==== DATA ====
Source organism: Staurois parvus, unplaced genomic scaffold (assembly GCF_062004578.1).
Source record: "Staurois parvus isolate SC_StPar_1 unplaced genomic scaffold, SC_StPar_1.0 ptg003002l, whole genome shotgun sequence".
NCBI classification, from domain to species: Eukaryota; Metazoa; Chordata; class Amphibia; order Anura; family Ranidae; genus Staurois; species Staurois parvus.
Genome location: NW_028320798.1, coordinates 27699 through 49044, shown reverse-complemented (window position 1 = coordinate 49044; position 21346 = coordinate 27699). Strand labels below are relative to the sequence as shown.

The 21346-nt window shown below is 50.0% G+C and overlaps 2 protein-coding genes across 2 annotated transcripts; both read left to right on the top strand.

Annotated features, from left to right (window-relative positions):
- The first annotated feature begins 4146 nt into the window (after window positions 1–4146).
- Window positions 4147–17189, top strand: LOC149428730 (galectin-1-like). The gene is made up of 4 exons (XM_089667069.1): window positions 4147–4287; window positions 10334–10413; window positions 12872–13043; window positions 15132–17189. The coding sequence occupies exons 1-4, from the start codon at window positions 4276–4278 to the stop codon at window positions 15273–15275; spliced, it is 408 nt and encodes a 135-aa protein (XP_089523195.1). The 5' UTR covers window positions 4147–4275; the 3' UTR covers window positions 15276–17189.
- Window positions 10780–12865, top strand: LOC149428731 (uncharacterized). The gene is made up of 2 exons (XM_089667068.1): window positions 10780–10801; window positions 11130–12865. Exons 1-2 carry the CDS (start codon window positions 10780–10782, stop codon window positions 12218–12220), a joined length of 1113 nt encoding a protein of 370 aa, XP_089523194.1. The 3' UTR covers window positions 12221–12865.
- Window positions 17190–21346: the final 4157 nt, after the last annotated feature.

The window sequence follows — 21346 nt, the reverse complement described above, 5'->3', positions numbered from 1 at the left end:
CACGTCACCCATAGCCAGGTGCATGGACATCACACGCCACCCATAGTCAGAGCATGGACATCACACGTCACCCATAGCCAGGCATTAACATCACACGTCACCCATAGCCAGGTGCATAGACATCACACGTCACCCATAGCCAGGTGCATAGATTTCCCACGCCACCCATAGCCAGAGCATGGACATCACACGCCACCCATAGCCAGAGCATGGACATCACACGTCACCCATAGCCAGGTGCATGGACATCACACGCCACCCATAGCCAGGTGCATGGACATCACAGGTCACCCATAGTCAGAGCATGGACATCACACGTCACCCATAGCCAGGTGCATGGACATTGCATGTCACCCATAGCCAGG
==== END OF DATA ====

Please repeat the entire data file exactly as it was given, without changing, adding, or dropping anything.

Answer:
Source organism: Staurois parvus, unplaced genomic scaffold (assembly GCF_062004578.1).
Source record: "Staurois parvus isolate SC_StPar_1 unplaced genomic scaffold, SC_StPar_1.0 ptg003002l, whole genome shotgun sequence".
NCBI classification, from domain to species: Eukaryota; Metazoa; Chordata; class Amphibia; order Anura; family Ranidae; genus Staurois; species Staurois parvus.
Genome location: NW_028320798.1, coordinates 27699 through 49044, shown reverse-complemented (window position 1 = coordinate 49044; position 21346 = coordinate 27699). Strand labels below are relative to the sequence as shown.

The 21346-nt window shown below is 50.0% G+C and overlaps 2 protein-coding genes across 2 annotated transcripts; both read left to right on the top strand.

Annotated features, from left to right (window-relative positions):
- The first annotated feature begins 4146 nt into the window (after window positions 1–4146).
- Window positions 4147–17189, top strand: LOC149428730 (galectin-1-like). The gene is made up of 4 exons (XM_089667069.1): window positions 4147–4287; window positions 10334–10413; window positions 12872–13043; window positions 15132–17189. The coding sequence occupies exons 1-4, from the start codon at window positions 4276–4278 to the stop codon at window positions 15273–15275; spliced, it is 408 nt and encodes a 135-aa protein (XP_089523195.1). The 5' UTR covers window positions 4147–4275; the 3' UTR covers window positions 15276–17189.
- Window positions 10780–12865, top strand: LOC149428731 (uncharacterized). The gene is made up of 2 exons (XM_089667068.1): window positions 10780–10801; window positions 11130–12865. Exons 1-2 carry the CDS (start codon window positions 10780–10782, stop codon window positions 12218–12220), a joined length of 1113 nt encoding a protein of 370 aa, XP_089523194.1. The 3' UTR covers window positions 12221–12865.
- Window positions 17190–21346: the final 4157 nt, after the last annotated feature.

The window sequence follows — 21346 nt, the reverse complement described above, 5'->3', positions numbered from 1 at the left end:
CACGTCACCCATAGCCAGGTGCATGGACATCACACGCCACCCATAGTCAGAGCATGGACATCACACGTCACCCATAGCCAGGCATTAACATCACACGTCACCCATAGCCAGGTGCATAGACATCACACGTCACCCATAGCCAGGTGCATAGATTTCCCACGCCACCCATAGCCAGAGCATGGACATCACACGCCACCCATAGCCAGAGCATGGACATCACACGTCACCCATAGCCAGGTGCATGGACATCACACGCCACCCATAGCCAGGTGCATGGACATCACAGGTCACCCATAGTCAGAGCATGGACATCACACGTCACCCATAGCCAGGTGCATGGACATTGCATGTCACCCATAGCCAGG